State of Mind in the College Classroom

mental health in college

There’s a mental health crisis on today’s college campuses. According to research conducted by the National Alliance on Mental Illness: one in four college students have a diagnosable illness, 40 percent do not seek help, 80 percent feel overwhelmed by their responsibilities, and 50 percent have become so anxious that they struggle in school.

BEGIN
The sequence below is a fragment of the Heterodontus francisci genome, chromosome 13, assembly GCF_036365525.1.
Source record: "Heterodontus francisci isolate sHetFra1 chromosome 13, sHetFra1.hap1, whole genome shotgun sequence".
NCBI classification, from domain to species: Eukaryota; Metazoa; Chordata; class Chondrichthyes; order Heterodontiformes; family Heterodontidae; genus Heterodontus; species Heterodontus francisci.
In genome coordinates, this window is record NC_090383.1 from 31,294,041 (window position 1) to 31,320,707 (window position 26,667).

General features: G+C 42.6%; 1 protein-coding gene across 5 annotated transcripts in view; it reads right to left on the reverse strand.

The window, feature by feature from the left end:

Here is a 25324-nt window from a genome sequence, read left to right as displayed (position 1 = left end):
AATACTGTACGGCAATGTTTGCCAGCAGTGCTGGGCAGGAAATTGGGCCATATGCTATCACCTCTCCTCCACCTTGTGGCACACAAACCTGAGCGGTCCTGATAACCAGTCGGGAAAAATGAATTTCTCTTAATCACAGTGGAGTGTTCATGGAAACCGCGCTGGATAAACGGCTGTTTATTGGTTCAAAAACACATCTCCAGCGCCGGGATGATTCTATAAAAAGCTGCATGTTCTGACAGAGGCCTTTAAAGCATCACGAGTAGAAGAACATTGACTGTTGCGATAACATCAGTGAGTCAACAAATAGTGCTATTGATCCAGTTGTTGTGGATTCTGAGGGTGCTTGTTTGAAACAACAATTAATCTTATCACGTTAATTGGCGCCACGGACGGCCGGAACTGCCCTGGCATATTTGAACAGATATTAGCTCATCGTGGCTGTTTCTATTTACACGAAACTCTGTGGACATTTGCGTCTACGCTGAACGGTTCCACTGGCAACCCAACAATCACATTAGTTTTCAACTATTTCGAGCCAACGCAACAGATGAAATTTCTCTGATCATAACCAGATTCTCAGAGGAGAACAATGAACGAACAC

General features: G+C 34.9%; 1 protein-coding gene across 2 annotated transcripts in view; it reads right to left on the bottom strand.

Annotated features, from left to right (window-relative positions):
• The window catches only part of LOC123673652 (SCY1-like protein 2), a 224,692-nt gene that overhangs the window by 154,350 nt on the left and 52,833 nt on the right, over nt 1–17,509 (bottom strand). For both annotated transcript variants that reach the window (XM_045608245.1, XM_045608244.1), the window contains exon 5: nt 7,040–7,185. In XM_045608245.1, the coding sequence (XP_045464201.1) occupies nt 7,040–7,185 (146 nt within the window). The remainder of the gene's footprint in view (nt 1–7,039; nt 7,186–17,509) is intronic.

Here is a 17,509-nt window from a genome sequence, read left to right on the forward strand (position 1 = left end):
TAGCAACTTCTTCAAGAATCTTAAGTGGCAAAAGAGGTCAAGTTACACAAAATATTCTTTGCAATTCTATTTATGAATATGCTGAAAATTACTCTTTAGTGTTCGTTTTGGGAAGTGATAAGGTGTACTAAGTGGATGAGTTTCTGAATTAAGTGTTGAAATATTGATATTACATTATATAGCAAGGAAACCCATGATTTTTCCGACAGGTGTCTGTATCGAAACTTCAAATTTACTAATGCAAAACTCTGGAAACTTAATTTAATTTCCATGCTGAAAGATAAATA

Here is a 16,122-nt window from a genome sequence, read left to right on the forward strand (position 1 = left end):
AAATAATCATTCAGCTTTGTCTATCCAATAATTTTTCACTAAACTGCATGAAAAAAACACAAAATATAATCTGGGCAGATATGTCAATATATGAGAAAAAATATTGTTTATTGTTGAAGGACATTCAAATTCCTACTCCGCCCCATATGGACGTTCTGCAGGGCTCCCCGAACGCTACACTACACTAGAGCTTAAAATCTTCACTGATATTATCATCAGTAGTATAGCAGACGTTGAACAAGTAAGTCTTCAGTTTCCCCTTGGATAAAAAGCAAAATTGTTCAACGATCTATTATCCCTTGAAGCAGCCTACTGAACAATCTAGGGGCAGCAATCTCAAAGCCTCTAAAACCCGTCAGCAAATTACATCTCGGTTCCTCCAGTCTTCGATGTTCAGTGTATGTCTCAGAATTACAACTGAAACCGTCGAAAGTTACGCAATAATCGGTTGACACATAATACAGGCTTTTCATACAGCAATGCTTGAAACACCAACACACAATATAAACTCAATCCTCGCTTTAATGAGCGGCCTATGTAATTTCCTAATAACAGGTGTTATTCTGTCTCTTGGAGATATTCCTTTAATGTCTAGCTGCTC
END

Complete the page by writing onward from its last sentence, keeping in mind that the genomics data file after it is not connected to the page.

How can faculty support students who are facing these issues? Showing students kindness goes a long way. Creating a classroom environment that exudes kindness and concern for students’ well-being sends a message to students that not only do we care about them, but we support them. Facilitating this type of classroom environment can enable students to take the necessary steps to approach their instructor when they are having a difficult time. A safe and supportive classroom environment helps students begin a conversation about the challenges they are dealing with during the semester. This in turn can lead faculty to assist a student in exploring support services available to them on campus, so they do not have to suffer in silence.